The supplied 2Black lens works well in open riding conditions. However, like every photochromic model I've tried, it's too slow to return to clear when entering darker sections of trail – which forces you to drop your pace for the four minutes or so that the lens takes to react to the dimmer light.

Switching to the additional 2Laser Red lens (sold separately but also available with different frames) made a huge difference though. Red lenses work well in shady woodland conditions, so the time it takes for the lens to lose its tint has never been an issue even when plunging from full sun to forest darkness.

I've been really impressed with how tough the ImpactX lens is too. The Cutlines have been regularly splattered with winter filth, stuffed into packs and pockets while already dirty and without their soft case, but remain scratch and mark-free after many months of riding.

Almost as impressive is how resistant they are to fogging. I've had zero issues with them at lower temperatures, but have had occasional mild fogging when working hard on slow climbs during hot days. The lens clears as soon as more air moves past them though and I've yet to ride in a pair of glasses that never fog up at some point.

Rudy Project Cutline sunglasses seen from above

The glasses arms grip your head but without causing any discomfort even when wearing for hours (Image credit: Rich Owen)


Rudy Project's Cutline glasses with an ImpactX 2Laser Red photochromic lens are an excellent option for almost all light conditions. In fact, the only time I've taken them off to see more clearly has been in wooded trails when riding after dark – as there is still a minuscule tint in the lens even at its clearest.

Scratch resistance on these glasses is second to none. The Cutlines have been properly mistreated but there's not a mark on the lens.

One very minor point is that you can't actually buy the Matte Black Cutline with the 2Laser Red lens I've tested here unless you shell out for an additional lens. However, it is available with the red/back Carbonium frame option and both models come with the same $269.99 / £219.99 / €254.90 price tag.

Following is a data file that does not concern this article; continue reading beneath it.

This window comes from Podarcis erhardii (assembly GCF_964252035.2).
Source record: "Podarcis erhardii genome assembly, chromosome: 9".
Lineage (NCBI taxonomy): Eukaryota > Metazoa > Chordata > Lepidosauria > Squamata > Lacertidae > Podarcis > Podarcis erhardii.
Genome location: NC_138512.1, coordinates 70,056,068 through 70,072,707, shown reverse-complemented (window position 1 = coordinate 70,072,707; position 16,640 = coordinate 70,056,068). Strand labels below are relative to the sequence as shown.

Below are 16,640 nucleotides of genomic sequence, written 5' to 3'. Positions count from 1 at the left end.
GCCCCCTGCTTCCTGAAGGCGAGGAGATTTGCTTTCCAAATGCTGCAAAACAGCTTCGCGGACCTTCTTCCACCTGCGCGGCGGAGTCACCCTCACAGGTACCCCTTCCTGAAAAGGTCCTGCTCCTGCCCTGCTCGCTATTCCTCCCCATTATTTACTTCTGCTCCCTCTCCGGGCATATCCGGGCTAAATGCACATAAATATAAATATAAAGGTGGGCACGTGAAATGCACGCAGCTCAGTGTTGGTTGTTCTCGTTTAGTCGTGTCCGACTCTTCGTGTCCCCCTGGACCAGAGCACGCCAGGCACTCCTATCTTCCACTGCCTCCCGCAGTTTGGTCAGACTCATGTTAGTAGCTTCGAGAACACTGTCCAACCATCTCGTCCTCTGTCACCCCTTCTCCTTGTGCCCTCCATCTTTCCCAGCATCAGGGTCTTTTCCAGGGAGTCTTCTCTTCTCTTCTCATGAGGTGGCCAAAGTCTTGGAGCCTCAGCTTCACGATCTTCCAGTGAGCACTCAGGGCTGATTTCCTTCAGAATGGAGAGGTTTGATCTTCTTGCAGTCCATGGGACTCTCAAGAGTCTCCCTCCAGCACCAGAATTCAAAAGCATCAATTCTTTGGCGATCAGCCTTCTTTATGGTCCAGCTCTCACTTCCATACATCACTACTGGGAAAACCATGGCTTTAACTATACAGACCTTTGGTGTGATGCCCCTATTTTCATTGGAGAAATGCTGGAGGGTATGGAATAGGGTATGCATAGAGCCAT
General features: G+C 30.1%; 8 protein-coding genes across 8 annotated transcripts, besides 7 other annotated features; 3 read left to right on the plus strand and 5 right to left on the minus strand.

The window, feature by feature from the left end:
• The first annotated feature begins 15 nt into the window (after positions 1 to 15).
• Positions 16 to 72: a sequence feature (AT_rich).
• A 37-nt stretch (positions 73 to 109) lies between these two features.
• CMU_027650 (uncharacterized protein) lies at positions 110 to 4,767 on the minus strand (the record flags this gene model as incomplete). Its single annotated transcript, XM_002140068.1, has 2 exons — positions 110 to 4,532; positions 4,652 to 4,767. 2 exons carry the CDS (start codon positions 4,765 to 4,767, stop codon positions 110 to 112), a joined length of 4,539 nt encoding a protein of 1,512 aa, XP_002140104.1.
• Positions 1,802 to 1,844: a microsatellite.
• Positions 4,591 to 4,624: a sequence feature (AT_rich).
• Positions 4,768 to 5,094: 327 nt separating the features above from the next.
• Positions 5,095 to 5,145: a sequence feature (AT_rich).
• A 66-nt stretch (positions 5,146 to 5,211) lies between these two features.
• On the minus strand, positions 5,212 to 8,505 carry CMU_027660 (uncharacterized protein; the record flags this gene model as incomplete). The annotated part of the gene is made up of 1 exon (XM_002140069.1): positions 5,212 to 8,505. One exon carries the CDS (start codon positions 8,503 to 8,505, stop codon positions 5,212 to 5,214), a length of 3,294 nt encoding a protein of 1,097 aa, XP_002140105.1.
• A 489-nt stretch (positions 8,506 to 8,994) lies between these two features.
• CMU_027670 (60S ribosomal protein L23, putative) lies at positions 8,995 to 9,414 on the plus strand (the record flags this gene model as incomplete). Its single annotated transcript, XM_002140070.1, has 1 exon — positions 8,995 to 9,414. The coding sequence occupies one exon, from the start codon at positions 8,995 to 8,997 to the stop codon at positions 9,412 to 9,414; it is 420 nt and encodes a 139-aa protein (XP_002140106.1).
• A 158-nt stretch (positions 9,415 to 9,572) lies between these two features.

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The lowdown: Rudy Project Cutline
Lens qualitySuperb clarity and resists fogging well★★★★★
DurabiltyLens and frames are extremely tough★★★★★
Light conditionsExcellent in all but the dimmest light★★★★
Value for moneyTop price but you get an excellent pair of glasses★★★★

Tech specs: Rudy Project Cutline sunglasses

  • Price: $269.99 / £219.99 / €254.90
  • Additional lens price: £99.99 
  • Lens type: ImpactX (photochromic)
  • Weight: 36g
  • Spares available: Lenses and frame kits
  • Rival products: 100% S3
Richard Owen
Editor, Bike Perfect

Rich is the editor of the team. He worked as a print journalist and editor for over 20 years, before transitioning to purely digital media in 2021. Rich bought his first mountain bike (a rigid Scott Tampico) in 1995 and has been riding MTB for almost 30 years. He likes hitting flowy yet technical trails and is a jack of many MTB trades, competing in cross-country, enduro and long-distance races over the years. A resident of North Devon, he can mostly be found pedaling furiously around his local trails, or slightly further afield on Exmoor and elsewhere in Britain's southwest.

Current rides: Merida One-Forty 6000, Banshee Paradox

Height: 175cm

Weight: 69kg